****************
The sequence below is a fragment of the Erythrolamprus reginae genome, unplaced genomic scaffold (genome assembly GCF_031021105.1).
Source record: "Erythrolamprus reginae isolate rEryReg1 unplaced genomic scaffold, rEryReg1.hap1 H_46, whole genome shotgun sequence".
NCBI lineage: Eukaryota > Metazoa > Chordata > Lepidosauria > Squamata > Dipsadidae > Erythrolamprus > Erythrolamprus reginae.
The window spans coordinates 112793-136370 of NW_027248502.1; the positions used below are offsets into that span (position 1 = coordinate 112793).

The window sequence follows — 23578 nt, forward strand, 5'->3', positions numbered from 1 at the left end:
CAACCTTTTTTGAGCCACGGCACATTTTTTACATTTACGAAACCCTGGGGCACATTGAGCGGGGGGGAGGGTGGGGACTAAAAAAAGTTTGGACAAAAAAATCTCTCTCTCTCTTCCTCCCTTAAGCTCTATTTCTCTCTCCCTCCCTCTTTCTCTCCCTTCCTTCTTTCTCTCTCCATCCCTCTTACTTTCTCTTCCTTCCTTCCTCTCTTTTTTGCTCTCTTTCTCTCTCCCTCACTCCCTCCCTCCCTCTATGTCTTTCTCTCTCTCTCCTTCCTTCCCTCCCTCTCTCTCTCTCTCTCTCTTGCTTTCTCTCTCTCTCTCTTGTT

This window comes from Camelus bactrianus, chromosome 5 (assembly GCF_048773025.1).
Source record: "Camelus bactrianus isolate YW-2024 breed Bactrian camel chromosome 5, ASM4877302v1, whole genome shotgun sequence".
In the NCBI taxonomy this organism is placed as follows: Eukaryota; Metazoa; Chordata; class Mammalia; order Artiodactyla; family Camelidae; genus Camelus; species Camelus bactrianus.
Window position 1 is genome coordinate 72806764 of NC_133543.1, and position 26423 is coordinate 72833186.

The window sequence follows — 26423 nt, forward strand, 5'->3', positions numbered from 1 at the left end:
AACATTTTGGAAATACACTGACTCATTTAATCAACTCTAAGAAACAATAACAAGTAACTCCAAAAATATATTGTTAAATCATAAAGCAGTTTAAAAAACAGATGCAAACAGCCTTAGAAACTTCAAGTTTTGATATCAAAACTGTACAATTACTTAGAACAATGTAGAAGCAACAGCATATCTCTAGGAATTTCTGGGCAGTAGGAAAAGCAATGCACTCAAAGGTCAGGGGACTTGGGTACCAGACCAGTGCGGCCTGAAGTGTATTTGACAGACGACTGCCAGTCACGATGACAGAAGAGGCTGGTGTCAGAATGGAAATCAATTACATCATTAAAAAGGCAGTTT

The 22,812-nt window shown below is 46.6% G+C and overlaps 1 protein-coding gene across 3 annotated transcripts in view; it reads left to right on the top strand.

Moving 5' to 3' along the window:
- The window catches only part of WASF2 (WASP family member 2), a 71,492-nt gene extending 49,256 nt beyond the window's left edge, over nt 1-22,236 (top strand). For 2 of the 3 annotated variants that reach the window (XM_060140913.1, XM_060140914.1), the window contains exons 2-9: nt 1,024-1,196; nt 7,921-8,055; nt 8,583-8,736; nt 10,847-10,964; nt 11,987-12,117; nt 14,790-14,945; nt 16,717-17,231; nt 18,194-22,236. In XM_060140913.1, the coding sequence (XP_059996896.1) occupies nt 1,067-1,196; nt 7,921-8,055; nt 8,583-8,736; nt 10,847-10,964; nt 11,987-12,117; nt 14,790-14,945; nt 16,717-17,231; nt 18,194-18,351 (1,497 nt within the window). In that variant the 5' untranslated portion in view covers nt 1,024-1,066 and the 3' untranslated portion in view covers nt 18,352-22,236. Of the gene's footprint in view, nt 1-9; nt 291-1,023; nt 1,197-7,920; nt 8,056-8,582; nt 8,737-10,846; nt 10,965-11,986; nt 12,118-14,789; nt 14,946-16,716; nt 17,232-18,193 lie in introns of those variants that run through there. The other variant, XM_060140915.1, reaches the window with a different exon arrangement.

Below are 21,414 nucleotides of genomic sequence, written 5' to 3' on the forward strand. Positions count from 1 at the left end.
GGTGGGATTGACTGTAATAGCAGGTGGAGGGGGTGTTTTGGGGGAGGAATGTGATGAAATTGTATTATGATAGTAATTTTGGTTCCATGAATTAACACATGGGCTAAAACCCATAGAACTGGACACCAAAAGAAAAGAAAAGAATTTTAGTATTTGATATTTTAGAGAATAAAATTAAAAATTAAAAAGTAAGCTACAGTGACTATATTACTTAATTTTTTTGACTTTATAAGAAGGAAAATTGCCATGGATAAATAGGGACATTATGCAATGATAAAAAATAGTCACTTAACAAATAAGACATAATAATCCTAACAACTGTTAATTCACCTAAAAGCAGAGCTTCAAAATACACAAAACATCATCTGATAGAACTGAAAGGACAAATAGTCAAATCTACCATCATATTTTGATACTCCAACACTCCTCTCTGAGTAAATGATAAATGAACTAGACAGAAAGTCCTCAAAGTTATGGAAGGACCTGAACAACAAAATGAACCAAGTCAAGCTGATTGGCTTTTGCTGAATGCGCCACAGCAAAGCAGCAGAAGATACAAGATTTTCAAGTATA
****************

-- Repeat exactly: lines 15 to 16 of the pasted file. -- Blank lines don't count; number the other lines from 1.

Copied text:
- The window catches only part of WASF2 (WASP family member 2), a 71,492-nt gene extending 49,256 nt beyond the window's left edge, over nt 1-22,236 (top strand). For 2 of the 3 annotated variants that reach the window (XM_060140913.1, XM_060140914.1), the window contains exons 2-9: nt 1,024-1,196; nt 7,921-8,055; nt 8,583-8,736; nt 10,847-10,964; nt 11,987-12,117; nt 14,790-14,945; nt 16,717-17,231; nt 18,194-22,236. In XM_060140913.1, the coding sequence (XP_059996896.1) occupies nt 1,067-1,196; nt 7,921-8,055; nt 8,583-8,736; nt 10,847-10,964; nt 11,987-12,117; nt 14,790-14,945; nt 16,717-17,231; nt 18,194-18,351 (1,497 nt within the window). In that variant the 5' untranslated portion in view covers nt 1,024-1,066 and the 3' untranslated portion in view covers nt 18,352-22,236. Of the gene's footprint in view, nt 1-9; nt 291-1,023; nt 1,197-7,920; nt 8,056-8,582; nt 8,737-10,846; nt 10,965-11,986; nt 12,118-14,789; nt 14,946-16,716; nt 17,232-18,193 lie in introns of those variants that run through there. The other variant, XM_060140915.1, reaches the window with a different exon arrangement.

Below are 21,414 nucleotides of genomic sequence, written 5' to 3' on the forward strand. Positions count from 1 at the left end.